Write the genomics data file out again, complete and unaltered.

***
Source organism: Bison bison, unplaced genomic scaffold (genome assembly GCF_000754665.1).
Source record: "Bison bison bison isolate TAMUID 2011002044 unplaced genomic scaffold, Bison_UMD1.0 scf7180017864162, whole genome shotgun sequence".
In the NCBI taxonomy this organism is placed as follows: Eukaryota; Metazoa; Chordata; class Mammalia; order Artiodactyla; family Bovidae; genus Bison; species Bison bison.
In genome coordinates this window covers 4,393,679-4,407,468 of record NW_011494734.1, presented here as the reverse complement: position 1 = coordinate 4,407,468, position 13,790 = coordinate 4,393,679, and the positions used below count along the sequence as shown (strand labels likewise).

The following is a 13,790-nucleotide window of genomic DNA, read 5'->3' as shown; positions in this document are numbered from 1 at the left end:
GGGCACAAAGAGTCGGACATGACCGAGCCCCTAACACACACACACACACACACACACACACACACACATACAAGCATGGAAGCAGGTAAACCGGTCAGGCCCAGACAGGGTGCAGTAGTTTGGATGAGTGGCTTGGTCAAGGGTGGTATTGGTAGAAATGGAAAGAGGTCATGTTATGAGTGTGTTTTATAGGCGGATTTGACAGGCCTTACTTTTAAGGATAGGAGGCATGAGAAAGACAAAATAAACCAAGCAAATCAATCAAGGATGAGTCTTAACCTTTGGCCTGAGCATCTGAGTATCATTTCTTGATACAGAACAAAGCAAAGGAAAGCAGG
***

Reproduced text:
Source organism: Bison bison, unplaced genomic scaffold (genome assembly GCF_000754665.1).
Source record: "Bison bison bison isolate TAMUID 2011002044 unplaced genomic scaffold, Bison_UMD1.0 scf7180017864162, whole genome shotgun sequence".
In the NCBI taxonomy this organism is placed as follows: Eukaryota; Metazoa; Chordata; class Mammalia; order Artiodactyla; family Bovidae; genus Bison; species Bison bison.
In genome coordinates this window covers 4,393,679-4,407,468 of record NW_011494734.1, presented here as the reverse complement: position 1 = coordinate 4,407,468, position 13,790 = coordinate 4,393,679, and the positions used below count along the sequence as shown (strand labels likewise).

The following is a 13,790-nucleotide window of genomic DNA, read 5'->3' as shown; positions in this document are numbered from 1 at the left end:
GGGCACAAAGAGTCGGACATGACCGAGCCCCTAACACACACACACACACACACACACACACACACACATACAAGCATGGAAGCAGGTAAACCGGTCAGGCCCAGACAGGGTGCAGTAGTTTGGATGAGTGGCTTGGTCAAGGGTGGTATTGGTAGAAATGGAAAGAGGTCATGTTATGAGTGTGTTTTATAGGCGGATTTGACAGGCCTTACTTTTAAGGATAGGAGGCATGAGAAAGACAAAATAAACCAAGCAAATCAATCAAGGATGAGTCTTAACCTTTGGCCTGAGCATCTGAGTATCATTTCTTGATACAGAACAAAGCAAAGGAAAGCAGG